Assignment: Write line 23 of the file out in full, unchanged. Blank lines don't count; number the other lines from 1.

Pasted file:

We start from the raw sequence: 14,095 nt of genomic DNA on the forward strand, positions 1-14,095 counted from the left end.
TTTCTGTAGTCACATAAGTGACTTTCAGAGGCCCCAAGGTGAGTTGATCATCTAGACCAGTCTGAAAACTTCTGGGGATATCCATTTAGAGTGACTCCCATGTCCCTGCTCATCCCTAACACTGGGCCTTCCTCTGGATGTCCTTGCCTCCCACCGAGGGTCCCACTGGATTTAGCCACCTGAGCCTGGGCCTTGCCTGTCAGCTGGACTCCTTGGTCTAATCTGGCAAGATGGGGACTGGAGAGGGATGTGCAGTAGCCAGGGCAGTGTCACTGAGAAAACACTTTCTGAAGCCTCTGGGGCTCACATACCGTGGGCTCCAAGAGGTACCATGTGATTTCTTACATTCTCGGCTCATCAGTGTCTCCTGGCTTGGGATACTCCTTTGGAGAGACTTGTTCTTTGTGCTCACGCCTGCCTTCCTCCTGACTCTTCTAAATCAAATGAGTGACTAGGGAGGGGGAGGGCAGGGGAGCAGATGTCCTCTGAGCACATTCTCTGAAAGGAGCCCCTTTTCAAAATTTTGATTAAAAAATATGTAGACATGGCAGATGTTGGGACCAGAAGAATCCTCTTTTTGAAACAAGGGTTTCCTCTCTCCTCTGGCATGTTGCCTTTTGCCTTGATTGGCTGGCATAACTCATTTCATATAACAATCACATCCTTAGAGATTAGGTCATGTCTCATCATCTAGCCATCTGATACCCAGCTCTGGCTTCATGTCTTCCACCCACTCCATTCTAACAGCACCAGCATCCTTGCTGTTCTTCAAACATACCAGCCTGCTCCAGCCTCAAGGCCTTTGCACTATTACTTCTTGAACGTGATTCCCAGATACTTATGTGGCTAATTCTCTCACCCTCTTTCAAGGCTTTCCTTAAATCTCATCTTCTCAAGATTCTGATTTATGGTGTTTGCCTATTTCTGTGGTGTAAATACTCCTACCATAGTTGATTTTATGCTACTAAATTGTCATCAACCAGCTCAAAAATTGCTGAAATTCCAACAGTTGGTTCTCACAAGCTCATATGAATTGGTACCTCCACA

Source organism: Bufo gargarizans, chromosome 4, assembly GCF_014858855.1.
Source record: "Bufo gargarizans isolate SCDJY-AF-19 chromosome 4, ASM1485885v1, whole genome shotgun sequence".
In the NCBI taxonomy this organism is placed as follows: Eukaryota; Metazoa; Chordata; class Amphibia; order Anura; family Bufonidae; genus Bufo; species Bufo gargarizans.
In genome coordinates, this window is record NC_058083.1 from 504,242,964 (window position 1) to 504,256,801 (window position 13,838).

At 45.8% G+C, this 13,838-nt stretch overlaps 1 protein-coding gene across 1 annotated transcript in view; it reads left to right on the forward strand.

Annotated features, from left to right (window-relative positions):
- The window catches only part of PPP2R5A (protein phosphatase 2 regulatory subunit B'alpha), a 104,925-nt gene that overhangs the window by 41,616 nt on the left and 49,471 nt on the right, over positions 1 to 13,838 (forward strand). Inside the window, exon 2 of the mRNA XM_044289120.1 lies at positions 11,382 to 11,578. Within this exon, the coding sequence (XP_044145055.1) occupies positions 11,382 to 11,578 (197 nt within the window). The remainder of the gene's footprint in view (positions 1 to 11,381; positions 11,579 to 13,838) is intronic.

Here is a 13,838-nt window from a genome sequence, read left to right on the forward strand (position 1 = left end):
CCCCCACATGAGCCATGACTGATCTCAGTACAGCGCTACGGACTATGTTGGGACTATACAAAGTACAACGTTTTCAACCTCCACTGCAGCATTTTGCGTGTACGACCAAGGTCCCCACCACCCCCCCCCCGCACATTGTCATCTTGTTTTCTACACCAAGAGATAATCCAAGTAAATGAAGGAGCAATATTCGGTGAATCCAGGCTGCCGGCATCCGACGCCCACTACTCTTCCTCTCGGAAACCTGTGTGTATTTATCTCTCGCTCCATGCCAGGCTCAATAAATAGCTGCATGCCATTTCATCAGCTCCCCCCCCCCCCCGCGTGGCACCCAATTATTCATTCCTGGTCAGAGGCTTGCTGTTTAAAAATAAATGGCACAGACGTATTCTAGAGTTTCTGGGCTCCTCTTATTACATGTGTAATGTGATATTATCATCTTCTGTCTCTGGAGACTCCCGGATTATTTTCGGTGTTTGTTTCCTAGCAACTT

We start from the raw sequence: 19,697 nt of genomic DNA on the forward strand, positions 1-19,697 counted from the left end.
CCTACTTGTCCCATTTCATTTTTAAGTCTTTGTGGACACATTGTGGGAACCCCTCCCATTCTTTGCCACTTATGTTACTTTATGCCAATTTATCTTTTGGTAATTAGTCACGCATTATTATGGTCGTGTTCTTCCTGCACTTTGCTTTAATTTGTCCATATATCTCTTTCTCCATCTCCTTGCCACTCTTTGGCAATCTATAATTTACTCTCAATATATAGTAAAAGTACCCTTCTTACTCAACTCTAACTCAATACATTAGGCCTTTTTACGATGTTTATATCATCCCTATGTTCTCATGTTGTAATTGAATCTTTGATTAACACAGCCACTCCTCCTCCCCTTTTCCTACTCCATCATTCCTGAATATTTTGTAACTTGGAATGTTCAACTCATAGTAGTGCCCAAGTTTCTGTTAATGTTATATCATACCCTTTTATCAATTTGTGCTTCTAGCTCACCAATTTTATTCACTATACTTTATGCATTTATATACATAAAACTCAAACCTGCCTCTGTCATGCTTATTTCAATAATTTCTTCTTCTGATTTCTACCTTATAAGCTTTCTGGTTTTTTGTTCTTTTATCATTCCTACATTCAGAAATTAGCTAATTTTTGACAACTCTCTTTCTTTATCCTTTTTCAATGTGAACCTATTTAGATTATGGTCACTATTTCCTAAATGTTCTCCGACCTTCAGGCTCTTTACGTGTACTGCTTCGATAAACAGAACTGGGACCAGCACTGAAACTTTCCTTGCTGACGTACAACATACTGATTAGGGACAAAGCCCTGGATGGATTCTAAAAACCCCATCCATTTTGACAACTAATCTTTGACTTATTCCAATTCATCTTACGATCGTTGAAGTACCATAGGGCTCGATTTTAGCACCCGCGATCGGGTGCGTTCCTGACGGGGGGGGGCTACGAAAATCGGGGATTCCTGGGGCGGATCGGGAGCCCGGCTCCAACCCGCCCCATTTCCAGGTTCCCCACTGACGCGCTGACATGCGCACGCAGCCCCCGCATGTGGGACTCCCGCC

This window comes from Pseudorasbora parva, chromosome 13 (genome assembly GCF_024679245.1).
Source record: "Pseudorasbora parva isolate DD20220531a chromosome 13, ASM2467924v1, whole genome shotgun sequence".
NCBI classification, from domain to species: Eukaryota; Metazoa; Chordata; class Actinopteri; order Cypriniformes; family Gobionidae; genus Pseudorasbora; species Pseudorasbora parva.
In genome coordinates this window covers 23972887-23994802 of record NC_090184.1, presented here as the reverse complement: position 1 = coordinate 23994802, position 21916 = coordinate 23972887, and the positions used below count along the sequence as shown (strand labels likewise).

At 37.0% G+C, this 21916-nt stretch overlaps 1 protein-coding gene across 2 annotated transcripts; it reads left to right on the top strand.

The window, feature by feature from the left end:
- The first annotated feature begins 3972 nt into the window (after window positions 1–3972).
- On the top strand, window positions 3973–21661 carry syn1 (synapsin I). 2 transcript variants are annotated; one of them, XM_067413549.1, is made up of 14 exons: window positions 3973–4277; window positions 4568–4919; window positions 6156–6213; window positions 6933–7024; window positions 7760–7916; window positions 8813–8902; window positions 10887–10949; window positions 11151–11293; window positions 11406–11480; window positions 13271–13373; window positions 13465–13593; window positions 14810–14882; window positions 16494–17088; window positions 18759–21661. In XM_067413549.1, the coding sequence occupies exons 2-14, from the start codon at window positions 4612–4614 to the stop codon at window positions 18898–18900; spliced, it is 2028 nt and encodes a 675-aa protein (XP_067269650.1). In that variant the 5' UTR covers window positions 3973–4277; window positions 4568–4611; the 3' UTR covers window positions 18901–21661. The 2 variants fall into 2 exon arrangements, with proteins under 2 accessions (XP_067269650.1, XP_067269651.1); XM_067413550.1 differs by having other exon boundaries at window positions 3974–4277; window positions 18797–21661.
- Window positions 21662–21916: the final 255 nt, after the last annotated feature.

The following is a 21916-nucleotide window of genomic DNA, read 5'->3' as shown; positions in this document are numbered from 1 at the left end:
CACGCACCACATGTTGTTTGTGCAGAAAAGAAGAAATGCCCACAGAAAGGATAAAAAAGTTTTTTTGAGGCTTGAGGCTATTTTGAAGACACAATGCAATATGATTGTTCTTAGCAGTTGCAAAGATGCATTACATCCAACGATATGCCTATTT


The following is a 21916-nucleotide window of genomic DNA, read 5'->3' as shown; positions in this document are numbered from 1 at the left end: